Zinc (Zn2+) has long been known to play important roles in mineralization and ossification of skeletal tissues, but the mechanisms of Zn2+ action are not well understood. In this study we investigated the effects of Zn2+ on mineralization in a cell culture system in which terminal differentiation and mineralization of hypertrophic growth plate chondrocytes was induced by retinoic acid (RA) treatment. Addition of Zn2+ to RA-treated cultures decreased mineralization in a dose-dependent manner without affecting alkaline phosphatase (APase) activity. Characterization of matrix vesicles (MVs), particles that initiate the mineralization process, revealed that vesicles isolated from RA-treated and RA/Zn2+-treated cultures showed similar APase activity, but vesicles from RA/Zn2+-treated cultures contained significantly less Ca2+ and P(i). MVs isolated from RA- treated cultures were able to take up Ca2+ and mineralize in vitro, whereas vesicles isolated from RA/Zn2+-treated cultures were not able to do so. Detergent treatment, which ruptures the MV membrane and exposes preformed intravesicular Ca2+-P(i)-phospholipid complexes, did not restore the Ca2+ uptake abilities of MVs isolated from RA/Zn2+treated cultures, suggesting that vesicles from RA/Zn2+-treated cultures did not contain functional Ca2+-P(i)phospholipid complexes. Zn2+ treatment did not affect the content of annexins II, V, and VI in MVs or the Ca2+-dependent, EDTA- reversible binding of these molecules to the membrane surface. However, Zn2+ treatment did affect the EDTA-nonreversible binding of these molecules to the MV membrane, suggesting that Zn2+ interferes with the assembly of annexins in the MV membrane. In addition, Zn2+ inhibited annexin II-, V-, and VI-mediated Ca2+ influx into liposomes. In conclusion, Zn2+ inhibits the mineralizing competence of intravesicular Ca2+-P(i)-phospholipid complexes and function of annexin channels, thereby controlling Ca2+ influx into MVs, the formation of the first crystal phase inside the vesicles and initiation of mineralization.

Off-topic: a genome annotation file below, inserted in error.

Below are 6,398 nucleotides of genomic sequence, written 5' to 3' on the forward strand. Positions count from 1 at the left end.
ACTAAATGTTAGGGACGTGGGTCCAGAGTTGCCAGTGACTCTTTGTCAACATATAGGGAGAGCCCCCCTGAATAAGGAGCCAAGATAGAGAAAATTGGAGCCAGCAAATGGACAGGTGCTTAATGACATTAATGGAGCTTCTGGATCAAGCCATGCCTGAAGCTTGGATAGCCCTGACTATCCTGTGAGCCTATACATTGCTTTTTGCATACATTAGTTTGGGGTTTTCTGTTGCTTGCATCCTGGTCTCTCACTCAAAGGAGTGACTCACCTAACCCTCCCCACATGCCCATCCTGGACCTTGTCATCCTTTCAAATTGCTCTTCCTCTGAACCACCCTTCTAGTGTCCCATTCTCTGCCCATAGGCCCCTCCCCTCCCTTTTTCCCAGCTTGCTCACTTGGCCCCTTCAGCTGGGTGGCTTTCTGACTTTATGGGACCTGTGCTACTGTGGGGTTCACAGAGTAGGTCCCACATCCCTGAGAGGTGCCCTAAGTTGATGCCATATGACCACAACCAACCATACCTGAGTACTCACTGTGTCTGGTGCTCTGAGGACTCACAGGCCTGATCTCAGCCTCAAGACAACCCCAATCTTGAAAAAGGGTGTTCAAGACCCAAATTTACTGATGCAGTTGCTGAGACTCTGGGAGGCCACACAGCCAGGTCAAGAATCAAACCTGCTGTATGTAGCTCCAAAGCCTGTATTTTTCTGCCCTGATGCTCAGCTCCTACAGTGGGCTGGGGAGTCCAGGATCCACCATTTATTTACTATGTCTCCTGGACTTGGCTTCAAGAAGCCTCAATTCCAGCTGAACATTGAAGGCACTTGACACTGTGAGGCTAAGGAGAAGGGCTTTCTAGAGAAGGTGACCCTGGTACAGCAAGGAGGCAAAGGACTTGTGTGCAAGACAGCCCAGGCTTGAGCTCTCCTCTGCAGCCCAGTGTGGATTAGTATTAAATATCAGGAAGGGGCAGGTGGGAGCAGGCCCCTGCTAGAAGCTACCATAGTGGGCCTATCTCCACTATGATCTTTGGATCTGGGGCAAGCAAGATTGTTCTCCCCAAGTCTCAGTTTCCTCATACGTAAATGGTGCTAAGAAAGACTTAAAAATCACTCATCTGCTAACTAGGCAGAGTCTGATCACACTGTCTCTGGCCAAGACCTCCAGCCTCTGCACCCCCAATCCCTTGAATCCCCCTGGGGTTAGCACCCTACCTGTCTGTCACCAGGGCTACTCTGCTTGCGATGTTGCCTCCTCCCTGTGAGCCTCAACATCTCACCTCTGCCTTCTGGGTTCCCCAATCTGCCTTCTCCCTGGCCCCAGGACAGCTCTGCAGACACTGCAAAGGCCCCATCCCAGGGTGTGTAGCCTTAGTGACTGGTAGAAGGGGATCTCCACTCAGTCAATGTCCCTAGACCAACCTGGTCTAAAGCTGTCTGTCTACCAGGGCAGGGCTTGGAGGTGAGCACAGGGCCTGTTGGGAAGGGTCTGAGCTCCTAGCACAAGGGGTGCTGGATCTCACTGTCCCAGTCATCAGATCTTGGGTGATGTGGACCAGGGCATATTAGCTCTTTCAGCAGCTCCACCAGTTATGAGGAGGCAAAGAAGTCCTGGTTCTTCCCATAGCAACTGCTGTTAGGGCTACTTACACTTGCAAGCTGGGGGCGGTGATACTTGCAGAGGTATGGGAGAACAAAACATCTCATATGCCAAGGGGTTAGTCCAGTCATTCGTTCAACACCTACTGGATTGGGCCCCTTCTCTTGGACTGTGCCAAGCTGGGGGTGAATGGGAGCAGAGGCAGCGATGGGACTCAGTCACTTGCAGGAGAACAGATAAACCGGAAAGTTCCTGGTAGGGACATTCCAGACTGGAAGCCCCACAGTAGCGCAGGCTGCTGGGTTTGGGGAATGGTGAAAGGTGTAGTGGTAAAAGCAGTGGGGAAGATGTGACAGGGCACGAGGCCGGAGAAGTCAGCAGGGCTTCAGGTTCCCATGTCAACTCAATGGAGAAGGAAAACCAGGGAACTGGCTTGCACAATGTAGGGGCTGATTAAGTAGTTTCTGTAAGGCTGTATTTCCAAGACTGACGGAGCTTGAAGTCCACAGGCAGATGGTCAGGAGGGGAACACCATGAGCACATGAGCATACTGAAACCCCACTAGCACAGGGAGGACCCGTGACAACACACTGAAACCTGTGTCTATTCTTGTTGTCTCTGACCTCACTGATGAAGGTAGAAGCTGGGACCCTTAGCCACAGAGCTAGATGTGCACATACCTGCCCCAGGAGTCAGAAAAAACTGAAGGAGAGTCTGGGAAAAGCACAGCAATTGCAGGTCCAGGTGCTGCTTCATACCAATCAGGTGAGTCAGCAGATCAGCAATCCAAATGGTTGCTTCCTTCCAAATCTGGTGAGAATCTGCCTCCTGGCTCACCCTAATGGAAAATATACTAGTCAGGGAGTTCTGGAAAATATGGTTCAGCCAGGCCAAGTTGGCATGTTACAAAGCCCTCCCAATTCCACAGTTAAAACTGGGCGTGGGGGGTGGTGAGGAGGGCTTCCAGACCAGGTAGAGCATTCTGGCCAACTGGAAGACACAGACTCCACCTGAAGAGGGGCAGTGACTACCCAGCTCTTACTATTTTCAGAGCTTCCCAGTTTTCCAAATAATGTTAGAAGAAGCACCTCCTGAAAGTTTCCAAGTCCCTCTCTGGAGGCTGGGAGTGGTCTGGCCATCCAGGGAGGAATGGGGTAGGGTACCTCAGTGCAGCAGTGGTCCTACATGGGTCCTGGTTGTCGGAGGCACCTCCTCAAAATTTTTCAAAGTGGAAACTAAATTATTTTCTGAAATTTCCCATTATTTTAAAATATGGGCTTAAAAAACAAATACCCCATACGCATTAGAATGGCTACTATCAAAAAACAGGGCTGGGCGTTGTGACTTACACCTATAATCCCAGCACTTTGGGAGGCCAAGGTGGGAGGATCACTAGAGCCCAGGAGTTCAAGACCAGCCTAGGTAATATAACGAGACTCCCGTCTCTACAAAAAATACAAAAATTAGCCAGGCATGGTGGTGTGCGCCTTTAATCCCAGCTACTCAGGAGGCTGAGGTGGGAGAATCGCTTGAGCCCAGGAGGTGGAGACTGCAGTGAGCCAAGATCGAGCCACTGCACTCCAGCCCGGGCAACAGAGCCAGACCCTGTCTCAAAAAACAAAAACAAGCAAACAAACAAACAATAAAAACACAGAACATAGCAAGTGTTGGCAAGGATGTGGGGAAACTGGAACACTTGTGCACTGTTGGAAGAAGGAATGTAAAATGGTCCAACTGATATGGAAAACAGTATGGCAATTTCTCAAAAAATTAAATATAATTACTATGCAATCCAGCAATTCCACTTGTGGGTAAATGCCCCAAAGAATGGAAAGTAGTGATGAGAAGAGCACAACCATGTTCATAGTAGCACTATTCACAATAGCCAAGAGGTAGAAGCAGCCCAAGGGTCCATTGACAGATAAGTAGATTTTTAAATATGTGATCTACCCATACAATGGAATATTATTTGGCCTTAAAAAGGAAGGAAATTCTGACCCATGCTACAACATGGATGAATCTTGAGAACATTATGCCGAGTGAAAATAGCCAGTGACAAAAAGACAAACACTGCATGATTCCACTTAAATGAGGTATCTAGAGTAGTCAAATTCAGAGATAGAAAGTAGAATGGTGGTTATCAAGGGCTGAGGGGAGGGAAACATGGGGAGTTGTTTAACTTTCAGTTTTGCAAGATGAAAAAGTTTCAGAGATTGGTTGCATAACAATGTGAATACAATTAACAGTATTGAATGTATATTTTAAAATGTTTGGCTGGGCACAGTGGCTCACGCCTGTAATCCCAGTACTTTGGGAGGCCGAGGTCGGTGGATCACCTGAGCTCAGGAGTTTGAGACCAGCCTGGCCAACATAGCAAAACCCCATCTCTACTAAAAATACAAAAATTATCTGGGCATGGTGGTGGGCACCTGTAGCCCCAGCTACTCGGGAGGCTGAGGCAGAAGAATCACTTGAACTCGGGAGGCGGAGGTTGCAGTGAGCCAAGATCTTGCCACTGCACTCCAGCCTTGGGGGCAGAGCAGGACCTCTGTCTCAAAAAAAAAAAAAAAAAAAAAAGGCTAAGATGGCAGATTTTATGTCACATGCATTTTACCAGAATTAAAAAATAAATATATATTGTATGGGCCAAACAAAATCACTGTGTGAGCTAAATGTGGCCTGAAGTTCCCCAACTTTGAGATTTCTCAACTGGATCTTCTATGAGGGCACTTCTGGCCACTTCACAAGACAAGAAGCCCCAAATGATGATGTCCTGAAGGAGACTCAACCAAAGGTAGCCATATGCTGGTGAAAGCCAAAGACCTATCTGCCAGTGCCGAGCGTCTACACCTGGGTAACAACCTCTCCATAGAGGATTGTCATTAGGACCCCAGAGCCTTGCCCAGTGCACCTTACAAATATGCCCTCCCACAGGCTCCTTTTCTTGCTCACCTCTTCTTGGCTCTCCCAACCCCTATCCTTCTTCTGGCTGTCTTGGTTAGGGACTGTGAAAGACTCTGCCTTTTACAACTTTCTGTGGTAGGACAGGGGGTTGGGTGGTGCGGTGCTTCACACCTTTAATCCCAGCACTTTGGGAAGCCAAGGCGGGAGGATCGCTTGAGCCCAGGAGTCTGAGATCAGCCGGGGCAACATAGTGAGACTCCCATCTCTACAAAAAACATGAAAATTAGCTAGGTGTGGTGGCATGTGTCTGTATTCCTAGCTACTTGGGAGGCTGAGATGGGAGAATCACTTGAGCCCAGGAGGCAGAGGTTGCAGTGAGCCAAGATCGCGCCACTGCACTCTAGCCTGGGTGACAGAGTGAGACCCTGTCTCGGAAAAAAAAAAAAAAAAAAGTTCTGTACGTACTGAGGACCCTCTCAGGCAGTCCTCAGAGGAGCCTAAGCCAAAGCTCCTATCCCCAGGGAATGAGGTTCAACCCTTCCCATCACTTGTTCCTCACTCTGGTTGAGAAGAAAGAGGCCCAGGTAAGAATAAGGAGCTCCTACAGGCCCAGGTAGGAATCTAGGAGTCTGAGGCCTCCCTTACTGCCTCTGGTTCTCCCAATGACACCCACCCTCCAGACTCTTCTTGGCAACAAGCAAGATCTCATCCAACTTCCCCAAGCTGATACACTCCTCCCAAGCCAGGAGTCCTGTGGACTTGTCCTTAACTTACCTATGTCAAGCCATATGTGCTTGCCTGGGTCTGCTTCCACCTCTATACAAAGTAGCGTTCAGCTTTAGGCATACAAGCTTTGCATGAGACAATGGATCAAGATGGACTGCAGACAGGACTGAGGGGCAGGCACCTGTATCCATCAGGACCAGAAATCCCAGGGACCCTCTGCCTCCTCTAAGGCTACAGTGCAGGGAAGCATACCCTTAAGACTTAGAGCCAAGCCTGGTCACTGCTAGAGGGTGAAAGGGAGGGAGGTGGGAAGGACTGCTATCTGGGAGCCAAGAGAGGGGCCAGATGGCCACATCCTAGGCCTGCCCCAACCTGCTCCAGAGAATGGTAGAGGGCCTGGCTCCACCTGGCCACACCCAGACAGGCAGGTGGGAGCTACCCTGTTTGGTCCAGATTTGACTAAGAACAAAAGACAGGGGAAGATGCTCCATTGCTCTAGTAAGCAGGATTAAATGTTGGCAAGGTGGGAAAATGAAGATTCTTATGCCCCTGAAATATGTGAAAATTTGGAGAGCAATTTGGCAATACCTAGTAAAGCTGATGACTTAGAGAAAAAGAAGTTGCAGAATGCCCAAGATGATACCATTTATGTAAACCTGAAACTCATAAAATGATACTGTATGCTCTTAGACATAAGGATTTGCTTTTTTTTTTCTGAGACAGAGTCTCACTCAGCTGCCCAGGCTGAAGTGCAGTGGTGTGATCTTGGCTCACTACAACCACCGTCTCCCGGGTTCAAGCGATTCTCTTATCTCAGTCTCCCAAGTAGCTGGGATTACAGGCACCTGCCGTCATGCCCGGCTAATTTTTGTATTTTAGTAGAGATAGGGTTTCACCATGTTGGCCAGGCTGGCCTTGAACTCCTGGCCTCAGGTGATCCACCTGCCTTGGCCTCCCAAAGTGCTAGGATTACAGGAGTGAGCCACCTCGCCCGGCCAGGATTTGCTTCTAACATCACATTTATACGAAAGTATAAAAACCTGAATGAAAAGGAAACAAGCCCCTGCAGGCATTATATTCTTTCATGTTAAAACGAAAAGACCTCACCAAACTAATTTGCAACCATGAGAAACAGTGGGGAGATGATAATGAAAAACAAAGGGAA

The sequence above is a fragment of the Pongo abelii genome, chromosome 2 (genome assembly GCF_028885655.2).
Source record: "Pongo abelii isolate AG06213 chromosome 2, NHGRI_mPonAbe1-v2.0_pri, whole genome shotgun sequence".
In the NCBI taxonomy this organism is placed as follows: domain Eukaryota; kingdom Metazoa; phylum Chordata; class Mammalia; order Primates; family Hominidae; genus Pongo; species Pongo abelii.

- Matrix vesicles
ASJC Scopus subject areas
- Endocrinology, Diabetes and Metabolism
- Orthopedics and Sports Medicine